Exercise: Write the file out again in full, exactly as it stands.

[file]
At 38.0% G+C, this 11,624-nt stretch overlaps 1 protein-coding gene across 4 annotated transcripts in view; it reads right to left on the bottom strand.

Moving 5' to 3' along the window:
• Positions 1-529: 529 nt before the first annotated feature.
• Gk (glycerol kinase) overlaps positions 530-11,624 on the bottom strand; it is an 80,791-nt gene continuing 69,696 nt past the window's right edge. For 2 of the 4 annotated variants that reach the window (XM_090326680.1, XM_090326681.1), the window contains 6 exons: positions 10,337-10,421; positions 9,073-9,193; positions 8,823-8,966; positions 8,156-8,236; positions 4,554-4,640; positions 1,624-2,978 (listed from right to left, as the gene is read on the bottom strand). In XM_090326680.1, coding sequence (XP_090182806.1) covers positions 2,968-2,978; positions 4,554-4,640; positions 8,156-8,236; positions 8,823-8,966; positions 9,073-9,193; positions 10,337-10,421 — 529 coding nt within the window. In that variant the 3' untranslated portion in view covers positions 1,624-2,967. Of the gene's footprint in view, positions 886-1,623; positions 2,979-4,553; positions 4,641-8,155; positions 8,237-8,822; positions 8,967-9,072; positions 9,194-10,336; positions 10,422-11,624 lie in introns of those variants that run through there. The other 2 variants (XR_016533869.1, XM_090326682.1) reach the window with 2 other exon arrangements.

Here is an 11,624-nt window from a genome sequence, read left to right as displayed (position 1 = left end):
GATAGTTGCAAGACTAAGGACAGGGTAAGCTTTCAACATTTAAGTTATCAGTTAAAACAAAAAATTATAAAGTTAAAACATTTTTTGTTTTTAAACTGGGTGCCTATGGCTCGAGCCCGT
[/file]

At 38.0% G+C, this 11,624-nt stretch overlaps 1 protein-coding gene across 4 annotated transcripts in view; it reads right to left on the bottom strand.

Moving 5' to 3' along the window:
• Positions 1-529: 529 nt before the first annotated feature.
• Gk (glycerol kinase) overlaps positions 530-11,624 on the bottom strand; it is an 80,791-nt gene continuing 69,696 nt past the window's right edge. For 2 of the 4 annotated variants that reach the window (XM_090326680.1, XM_090326681.1), the window contains 6 exons: positions 10,337-10,421; positions 9,073-9,193; positions 8,823-8,966; positions 8,156-8,236; positions 4,554-4,640; positions 1,624-2,978 (listed from right to left, as the gene is read on the bottom strand). In XM_090326680.1, coding sequence (XP_090182806.1) covers positions 2,968-2,978; positions 4,554-4,640; positions 8,156-8,236; positions 8,823-8,966; positions 9,073-9,193; positions 10,337-10,421 — 529 coding nt within the window. In that variant the 3' untranslated portion in view covers positions 1,624-2,967. Of the gene's footprint in view, positions 886-1,623; positions 2,979-4,553; positions 4,641-8,155; positions 8,237-8,822; positions 8,967-9,072; positions 9,194-10,336; positions 10,422-11,624 lie in introns of those variants that run through there. The other 2 variants (XR_016533869.1, XM_090326682.1) reach the window with 2 other exon arrangements.

Here is an 11,624-nt window from a genome sequence, read left to right as displayed (position 1 = left end):
GATAGTTGCAAGACTAAGGACAGGGTAAGCTTTCAACATTTAAGTTATCAGTTAAAACAAAAAATTATAAAGTTAAAACATTTTTTGTTTTTAAACTGGGTGCCTATGGCTCGAGCCCGT